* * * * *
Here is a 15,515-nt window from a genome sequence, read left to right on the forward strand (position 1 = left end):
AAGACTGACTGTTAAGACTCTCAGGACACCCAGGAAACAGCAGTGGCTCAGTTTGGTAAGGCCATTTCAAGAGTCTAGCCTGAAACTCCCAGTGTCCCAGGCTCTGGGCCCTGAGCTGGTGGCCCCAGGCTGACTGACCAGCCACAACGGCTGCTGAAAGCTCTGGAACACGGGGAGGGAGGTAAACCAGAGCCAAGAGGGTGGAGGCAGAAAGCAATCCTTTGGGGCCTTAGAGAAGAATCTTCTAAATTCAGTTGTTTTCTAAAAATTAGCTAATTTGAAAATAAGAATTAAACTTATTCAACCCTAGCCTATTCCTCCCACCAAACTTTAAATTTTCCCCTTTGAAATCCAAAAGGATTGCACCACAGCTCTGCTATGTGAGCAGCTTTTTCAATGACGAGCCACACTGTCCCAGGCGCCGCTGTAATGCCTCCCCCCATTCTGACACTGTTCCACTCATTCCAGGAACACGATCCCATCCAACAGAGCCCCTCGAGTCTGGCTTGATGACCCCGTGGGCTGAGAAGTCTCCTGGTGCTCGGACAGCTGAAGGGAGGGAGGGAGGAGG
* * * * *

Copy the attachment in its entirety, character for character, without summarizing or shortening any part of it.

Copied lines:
Here is a 15,515-nt window from a genome sequence, read left to right on the forward strand (position 1 = left end):
AAGACTGACTGTTAAGACTCTCAGGACACCCAGGAAACAGCAGTGGCTCAGTTTGGTAAGGCCATTTCAAGAGTCTAGCCTGAAACTCCCAGTGTCCCAGGCTCTGGGCCCTGAGCTGGTGGCCCCAGGCTGACTGACCAGCCACAACGGCTGCTGAAAGCTCTGGAACACGGGGAGGGAGGTAAACCAGAGCCAAGAGGGTGGAGGCAGAAAGCAATCCTTTGGGGCCTTAGAGAAGAATCTTCTAAATTCAGTTGTTTTCTAAAAATTAGCTAATTTGAAAATAAGAATTAAACTTATTCAACCCTAGCCTATTCCTCCCACCAAACTTTAAATTTTCCCCTTTGAAATCCAAAAGGATTGCACCACAGCTCTGCTATGTGAGCAGCTTTTTCAATGACGAGCCACACTGTCCCAGGCGCCGCTGTAATGCCTCCCCCCATTCTGACACTGTTCCACTCATTCCAGGAACACGATCCCATCCAACAGAGCCCCTCGAGTCTGGCTTGATGACCCCGTGGGCTGAGAAGTCTCCTGGTGCTCGGACAGCTGAAGGGAGGGAGGGAGGAGG